So, what’s the difference between history and our reality? Is there a dirty truth to history that we don’t learn about in grade school? Has our world really changed since then, until now? How are such textbook publishers as McGraw-Hill, Pearson, and Houghton Mifflin choosing to tell the stories that we as Americans remember, including to our children developing a national identity for the very first time, and to the world learning about who we are as a nation, and how we identify?
Well, currently, at a very early grade school children throughout the American education system, including patriots of this country, and our friends around the world, who we aid in times of economic blight and natural disaster, are being told a conflicting story that recent misfortunes contradict to be true: that the fight for equality and human progress has been won. The American Constitution is often being cited as proof of that achievement. However, the human tragedies of murder, slander, the marginalization of specific identities throughout our airports and in our neighborhoods, as well as the separation of our communities in this nation suppose that The Constitution should not be considered to tell of how glorious our nation is or how successful we are, but instead how far we have to go.
Description of repurposed project: I repurposed my project by changing the audience, and conducting research that would include historical evidence to make my claims stronger. I also drew on feminist writings by women of color so that I may enter a discussion about race highly informed and uniquely situated in my argument for gender and racial inclusivity.
Audience: Speaking directly to the White Community, and indirectly speaking to women of color with the message of recognition for their devotion to the American Dream.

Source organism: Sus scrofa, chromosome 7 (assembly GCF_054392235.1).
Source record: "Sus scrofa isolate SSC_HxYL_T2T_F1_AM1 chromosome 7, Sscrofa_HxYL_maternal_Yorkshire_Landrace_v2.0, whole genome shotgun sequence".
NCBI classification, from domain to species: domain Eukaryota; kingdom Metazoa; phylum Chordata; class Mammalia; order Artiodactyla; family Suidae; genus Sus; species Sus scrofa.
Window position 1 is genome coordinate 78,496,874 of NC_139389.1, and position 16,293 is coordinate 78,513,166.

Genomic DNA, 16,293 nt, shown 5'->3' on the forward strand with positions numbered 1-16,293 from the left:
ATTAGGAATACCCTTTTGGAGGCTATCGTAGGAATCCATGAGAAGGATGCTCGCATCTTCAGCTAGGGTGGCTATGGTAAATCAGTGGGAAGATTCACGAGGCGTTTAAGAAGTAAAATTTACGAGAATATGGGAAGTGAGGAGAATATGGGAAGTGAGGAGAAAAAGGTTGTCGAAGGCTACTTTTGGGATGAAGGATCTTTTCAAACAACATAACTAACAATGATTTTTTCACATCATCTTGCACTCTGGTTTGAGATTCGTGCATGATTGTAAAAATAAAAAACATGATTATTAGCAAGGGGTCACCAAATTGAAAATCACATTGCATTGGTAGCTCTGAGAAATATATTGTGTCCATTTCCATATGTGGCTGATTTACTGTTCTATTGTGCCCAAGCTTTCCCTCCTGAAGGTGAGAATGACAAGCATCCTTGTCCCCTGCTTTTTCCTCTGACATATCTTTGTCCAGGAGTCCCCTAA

Form: Akin to Dr. Martin Luther King Jr.’s famous open letter to eight White clergymen from Alabama in a Birmingham jail, this letter is similar. This journalistic work is an original draft that would be appropriate for new media in a blogging form. This blog is having a direct conversation with Black women, but engages in an open conversation with the local community. This open letter explores the meaning and significance of race in the imagination of traditional American society.
New medium of re-purposed proposal:Documentary Why that new medium is the best choice Provides a vivid interpretation of the argument I’m making for the needed acknowledgement for the historical relevance of women of color to this country in a rich, engaging way.
• Get viewers conscious about the matters of women of color
• Assert an expectation that able-thinking people should be more critical about history
• Make clear of the relevance for women of color to this nation, and our world
• Be transparent about the conversations that communities of color have about their historical contributions to this country • Challenge viewers to think and rethink history, and what makes this nation “great.”
• Give context to the isolation and disengagement that this country has with women leaders from these communities
• Translate the contributions that women of color make to this nation in a way that makes it relatable to others
This spring break, I did a lot of reflection. I spent a lot of time thinking about this class actually. I was wondering, being curious about why I applied to this minor, why I want to be a writer, and why being such is important to me. The very activity I was doing made it clear to me why I wanted to be a writer in the first place, precisely because I am curious.
I have a lot of questions, especially when it comes to identity. I don’t have all the answers to such questions that pertains to American identity. For instance, why is there a distinction made between cultural and national citizenship? Or, even our sensitivity to the larger world–or lack thereof–though its extended to us from other parts of the globe. There seems to be an interest in American national politics in places like Mumbai or Nairobi, yet the only time we–as a nation–seem to care about global politics is when it affects our gas prices. That’s the only time it seems Americans take a personal interest in global politics. Why is that so?